wash

(redirected from washerwoman)
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wash

 [wosh]
a solution used for cleansing or bathing a part, as an eye or the mouth. See also irrigation and lavage.

wash

(wahsh),
A solution used to clean or bathe a part. For types of washes, see the specific term, for example, eyewash, mouthwash.
An acronym for Warfarin-Aspirin Study of Heart Failure

wash

(wawsh)
A solution used to clean or bathe a part.
References in periodicals archive ?
The newsboy son of a poor washerwoman, losing his papers and few prized trinkets, joins a gang of youngsters out to exploit the disarray.
There are interesting variants, however, such as Baldwin's interpretation of 'The Irish Washerwoman'.
"When I was asked to play the dame I refused but the first time an audience saw me on stage in a washerwoman's outfit they were rolling around laughing."
In Justice's case, (previously known as Ice) this has certainly been the case as he started off his life in the dream city as a well to do young man "with a car, a flat, a washerwoman, a billion friends and saw the underwear of almost all the girls who were going to Wits".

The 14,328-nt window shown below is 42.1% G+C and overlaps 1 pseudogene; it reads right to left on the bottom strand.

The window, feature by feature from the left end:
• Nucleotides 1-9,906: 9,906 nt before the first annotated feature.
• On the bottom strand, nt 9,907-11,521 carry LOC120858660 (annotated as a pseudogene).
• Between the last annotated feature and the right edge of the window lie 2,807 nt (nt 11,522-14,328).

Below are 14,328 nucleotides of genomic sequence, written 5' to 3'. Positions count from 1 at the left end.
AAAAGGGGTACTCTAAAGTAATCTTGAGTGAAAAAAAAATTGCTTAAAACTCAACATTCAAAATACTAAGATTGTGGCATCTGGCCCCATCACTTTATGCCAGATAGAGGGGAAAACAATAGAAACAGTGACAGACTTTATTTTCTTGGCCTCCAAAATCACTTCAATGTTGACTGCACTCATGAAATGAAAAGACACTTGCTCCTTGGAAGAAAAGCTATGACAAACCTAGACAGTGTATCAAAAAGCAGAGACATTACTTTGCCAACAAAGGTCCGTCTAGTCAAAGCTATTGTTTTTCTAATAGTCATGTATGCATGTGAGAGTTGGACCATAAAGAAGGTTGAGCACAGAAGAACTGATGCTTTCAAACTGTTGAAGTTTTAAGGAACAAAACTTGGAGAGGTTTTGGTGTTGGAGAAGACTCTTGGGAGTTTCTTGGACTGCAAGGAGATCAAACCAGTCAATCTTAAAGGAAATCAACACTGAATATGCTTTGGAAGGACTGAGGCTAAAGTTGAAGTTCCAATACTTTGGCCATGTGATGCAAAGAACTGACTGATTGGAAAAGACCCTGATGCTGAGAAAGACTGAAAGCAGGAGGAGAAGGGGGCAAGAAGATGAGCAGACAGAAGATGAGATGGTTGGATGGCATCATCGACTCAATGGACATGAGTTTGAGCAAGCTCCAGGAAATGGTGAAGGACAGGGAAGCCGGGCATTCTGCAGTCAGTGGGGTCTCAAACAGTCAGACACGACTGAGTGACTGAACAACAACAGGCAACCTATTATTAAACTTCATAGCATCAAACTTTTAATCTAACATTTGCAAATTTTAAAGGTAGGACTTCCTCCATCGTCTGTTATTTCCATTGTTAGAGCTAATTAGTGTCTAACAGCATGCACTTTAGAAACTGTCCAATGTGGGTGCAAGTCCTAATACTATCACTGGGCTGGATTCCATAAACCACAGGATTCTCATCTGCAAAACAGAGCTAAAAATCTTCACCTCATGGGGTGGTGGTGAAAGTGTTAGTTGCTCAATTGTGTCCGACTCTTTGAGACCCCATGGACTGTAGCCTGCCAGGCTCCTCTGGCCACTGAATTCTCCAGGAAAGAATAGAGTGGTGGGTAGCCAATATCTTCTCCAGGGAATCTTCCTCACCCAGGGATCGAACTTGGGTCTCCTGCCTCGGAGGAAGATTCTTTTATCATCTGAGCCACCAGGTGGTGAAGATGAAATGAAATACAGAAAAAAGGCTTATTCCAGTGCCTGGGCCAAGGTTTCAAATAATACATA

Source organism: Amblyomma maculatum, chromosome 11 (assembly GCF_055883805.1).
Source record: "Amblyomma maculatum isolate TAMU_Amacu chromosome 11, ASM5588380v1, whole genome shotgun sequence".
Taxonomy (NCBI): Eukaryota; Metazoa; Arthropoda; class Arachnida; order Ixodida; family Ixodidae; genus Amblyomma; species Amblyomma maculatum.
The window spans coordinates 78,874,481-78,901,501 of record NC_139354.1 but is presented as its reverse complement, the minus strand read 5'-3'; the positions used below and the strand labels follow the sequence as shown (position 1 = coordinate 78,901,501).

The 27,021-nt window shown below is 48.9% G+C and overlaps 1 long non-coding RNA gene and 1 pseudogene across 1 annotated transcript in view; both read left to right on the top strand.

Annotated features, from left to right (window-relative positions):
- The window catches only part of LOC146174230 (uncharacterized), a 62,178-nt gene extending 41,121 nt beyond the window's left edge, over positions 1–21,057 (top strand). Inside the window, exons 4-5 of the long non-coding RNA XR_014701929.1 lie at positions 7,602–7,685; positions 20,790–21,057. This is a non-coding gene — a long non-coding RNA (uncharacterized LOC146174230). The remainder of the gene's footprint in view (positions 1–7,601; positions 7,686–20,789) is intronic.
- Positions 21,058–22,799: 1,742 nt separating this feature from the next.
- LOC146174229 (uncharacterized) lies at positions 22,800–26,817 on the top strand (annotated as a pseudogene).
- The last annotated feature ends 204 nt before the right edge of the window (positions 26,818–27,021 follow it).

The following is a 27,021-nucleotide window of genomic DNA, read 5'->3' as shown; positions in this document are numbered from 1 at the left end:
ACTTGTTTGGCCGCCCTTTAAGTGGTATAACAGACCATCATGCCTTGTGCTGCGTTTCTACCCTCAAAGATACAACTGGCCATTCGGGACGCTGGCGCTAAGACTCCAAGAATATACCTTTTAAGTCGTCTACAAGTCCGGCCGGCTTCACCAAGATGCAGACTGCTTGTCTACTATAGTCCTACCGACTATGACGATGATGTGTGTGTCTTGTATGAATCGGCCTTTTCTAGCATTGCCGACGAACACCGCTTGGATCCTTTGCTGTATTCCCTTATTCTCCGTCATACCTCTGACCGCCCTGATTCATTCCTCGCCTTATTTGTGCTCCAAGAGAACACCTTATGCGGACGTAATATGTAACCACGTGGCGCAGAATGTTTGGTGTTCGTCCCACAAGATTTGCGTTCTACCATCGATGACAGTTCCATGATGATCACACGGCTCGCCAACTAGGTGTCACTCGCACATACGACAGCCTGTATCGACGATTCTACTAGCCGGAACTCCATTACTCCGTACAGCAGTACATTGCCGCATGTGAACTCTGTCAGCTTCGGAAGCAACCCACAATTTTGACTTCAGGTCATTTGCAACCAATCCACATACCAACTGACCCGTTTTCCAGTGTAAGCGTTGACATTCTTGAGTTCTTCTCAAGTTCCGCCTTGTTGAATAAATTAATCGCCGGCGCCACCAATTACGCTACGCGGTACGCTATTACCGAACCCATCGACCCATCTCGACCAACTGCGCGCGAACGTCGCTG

An occasional washerwoman, Fanny was one among anonymous thousands scraping an existence in London's foul slums, where the merely poor habitually preyed on the destitute.
In one of the greatest acts of transformation in the 20th century, Freda Josephine McDonald, a washerwoman's daughter from St.
At one point the young Romaine was virtually tossed away to live in poverty with the family's washerwoman. Sandwiched between most chapters are fragments of Barney's writings and others from a contemporary novel that appears to be Souhami's attempt at a novel that Barney might have written.
The farmer and the washerwoman excitedly interrupted each other.
The skin on the hands and feet of a body will have a wrinkled "washerwoman" appearance if immersed for more than 1 or 2 hours.
The third and least satisfying struggles to present Callie House, washerwoman turned activist turned convict.
Sharon tells Pauline of her planned round the world trip with Dennis, yet the whinging washerwoman manages to convince her that life in Walford would be better.
The analogy is emphasized by the remarkable "tasting menu" with which the exhibition began: a vitrine of twenty small sculptures spanning four decades of the artist's career, from a kneeling washerwoman dated 1896 to a seated nude of his model and muse, Dina Vierny, dated 1937.